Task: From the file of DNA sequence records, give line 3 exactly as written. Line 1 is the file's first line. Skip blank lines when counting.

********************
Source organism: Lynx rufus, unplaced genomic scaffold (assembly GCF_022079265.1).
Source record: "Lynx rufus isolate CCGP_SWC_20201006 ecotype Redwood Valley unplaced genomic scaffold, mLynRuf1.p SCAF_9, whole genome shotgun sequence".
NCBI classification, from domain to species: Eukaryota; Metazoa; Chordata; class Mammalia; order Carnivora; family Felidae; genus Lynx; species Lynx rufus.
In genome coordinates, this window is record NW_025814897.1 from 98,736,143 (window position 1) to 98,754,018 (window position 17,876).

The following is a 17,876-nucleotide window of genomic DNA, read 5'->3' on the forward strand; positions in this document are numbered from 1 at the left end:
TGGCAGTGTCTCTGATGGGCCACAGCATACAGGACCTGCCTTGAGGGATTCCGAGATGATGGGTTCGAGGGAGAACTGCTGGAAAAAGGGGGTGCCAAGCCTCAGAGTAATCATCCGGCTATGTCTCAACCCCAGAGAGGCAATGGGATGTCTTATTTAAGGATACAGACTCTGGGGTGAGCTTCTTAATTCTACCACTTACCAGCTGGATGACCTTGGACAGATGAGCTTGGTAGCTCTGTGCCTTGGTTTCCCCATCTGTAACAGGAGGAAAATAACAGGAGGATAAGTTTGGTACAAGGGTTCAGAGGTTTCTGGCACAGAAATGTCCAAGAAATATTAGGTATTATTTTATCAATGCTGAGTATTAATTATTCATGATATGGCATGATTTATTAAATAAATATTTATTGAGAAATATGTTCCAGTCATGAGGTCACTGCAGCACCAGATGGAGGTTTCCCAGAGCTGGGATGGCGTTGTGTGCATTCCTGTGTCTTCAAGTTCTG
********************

NCBI classification, from domain to species: Eukaryota; Metazoa; Chordata; class Mammalia; order Carnivora; family Felidae; genus Lynx; species Lynx rufus.